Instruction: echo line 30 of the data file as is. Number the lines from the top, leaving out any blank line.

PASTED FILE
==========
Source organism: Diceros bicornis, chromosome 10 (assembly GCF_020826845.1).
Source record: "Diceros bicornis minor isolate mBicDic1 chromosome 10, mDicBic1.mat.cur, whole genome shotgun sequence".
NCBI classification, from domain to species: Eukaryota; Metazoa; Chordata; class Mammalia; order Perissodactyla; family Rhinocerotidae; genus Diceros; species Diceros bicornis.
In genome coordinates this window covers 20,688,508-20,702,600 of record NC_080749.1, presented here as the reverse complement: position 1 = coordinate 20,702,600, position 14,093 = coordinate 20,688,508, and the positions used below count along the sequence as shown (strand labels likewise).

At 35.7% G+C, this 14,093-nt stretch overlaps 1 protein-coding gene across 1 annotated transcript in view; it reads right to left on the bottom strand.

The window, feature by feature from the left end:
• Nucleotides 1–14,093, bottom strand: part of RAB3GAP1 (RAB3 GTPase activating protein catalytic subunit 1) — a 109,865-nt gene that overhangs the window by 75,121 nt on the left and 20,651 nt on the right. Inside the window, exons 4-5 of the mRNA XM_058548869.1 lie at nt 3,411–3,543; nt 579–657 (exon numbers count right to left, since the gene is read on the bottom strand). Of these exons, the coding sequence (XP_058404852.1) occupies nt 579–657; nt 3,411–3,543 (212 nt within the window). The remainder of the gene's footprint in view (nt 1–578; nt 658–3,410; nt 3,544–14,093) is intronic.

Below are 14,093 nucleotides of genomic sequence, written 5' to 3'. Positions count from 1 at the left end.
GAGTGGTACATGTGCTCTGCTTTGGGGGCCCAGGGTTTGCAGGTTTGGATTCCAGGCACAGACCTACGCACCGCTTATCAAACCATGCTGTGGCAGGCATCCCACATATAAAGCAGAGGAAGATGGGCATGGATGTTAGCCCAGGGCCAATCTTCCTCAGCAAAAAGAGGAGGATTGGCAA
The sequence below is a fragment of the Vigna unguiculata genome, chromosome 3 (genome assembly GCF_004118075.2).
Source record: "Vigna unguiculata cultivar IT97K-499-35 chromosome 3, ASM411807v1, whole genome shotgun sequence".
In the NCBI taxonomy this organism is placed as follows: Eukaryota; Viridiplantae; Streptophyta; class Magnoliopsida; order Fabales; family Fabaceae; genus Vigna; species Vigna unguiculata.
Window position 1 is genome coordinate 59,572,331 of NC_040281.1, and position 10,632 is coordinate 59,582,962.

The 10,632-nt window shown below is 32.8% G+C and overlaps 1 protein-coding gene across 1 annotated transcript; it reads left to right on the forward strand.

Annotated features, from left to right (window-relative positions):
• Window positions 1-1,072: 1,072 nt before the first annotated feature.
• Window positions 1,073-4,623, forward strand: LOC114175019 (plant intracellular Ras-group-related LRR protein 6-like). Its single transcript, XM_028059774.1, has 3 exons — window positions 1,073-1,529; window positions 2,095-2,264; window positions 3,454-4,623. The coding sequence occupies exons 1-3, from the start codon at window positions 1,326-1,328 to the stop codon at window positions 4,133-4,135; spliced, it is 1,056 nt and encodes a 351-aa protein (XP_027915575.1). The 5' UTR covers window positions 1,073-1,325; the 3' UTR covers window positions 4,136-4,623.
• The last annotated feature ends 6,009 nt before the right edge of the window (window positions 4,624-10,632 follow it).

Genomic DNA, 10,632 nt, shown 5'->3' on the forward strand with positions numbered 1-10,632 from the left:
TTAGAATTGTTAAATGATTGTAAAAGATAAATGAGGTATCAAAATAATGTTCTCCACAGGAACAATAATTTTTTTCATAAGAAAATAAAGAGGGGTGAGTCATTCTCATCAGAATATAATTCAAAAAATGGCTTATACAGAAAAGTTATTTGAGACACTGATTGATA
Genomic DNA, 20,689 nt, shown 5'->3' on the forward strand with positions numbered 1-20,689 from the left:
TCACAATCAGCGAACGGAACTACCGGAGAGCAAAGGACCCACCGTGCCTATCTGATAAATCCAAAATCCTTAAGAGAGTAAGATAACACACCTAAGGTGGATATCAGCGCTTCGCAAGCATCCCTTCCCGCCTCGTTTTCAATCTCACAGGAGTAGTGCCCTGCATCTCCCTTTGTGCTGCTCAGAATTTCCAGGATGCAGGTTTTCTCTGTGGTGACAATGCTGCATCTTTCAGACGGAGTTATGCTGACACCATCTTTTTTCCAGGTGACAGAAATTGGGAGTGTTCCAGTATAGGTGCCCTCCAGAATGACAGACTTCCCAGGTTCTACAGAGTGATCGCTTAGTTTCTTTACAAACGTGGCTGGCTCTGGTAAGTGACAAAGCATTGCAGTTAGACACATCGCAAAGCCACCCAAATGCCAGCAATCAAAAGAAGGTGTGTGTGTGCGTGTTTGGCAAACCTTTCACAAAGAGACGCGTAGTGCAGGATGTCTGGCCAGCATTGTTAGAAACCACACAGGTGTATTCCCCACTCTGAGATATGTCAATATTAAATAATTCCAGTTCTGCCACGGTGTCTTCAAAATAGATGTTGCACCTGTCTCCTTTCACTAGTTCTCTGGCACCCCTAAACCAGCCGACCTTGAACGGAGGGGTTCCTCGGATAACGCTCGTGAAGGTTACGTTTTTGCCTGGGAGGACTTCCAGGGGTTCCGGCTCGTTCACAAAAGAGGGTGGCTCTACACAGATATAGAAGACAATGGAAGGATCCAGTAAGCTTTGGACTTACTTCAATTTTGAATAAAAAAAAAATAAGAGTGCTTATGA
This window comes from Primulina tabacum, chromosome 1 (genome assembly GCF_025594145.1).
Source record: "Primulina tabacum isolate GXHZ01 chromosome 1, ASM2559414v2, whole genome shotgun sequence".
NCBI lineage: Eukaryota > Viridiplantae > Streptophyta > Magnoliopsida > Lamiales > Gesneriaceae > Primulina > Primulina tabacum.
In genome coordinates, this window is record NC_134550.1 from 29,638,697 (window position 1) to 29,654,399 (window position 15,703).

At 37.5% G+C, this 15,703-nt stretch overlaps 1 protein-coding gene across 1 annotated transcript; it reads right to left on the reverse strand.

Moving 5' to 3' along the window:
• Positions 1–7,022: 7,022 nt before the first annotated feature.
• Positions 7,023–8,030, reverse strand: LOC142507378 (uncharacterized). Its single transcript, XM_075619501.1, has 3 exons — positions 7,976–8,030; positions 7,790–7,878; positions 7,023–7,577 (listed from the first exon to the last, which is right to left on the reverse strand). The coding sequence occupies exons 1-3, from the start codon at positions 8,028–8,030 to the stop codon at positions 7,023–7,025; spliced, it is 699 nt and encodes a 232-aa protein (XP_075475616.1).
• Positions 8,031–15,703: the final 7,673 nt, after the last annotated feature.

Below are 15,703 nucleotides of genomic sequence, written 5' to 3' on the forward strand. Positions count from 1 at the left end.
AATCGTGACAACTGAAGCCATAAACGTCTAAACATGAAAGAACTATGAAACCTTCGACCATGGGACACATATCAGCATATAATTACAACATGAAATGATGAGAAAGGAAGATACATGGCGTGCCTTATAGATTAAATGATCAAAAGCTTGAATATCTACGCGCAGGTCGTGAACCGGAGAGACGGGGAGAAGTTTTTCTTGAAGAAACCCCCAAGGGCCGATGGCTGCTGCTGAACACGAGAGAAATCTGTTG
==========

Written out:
• Positions 7,023–8,030, reverse strand: LOC142507378 (uncharacterized). Its single transcript, XM_075619501.1, has 3 exons — positions 7,976–8,030; positions 7,790–7,878; positions 7,023–7,577 (listed from the first exon to the last, which is right to left on the reverse strand). The coding sequence occupies exons 1-3, from the start codon at positions 8,028–8,030 to the stop codon at positions 7,023–7,025; spliced, it is 699 nt and encodes a 232-aa protein (XP_075475616.1).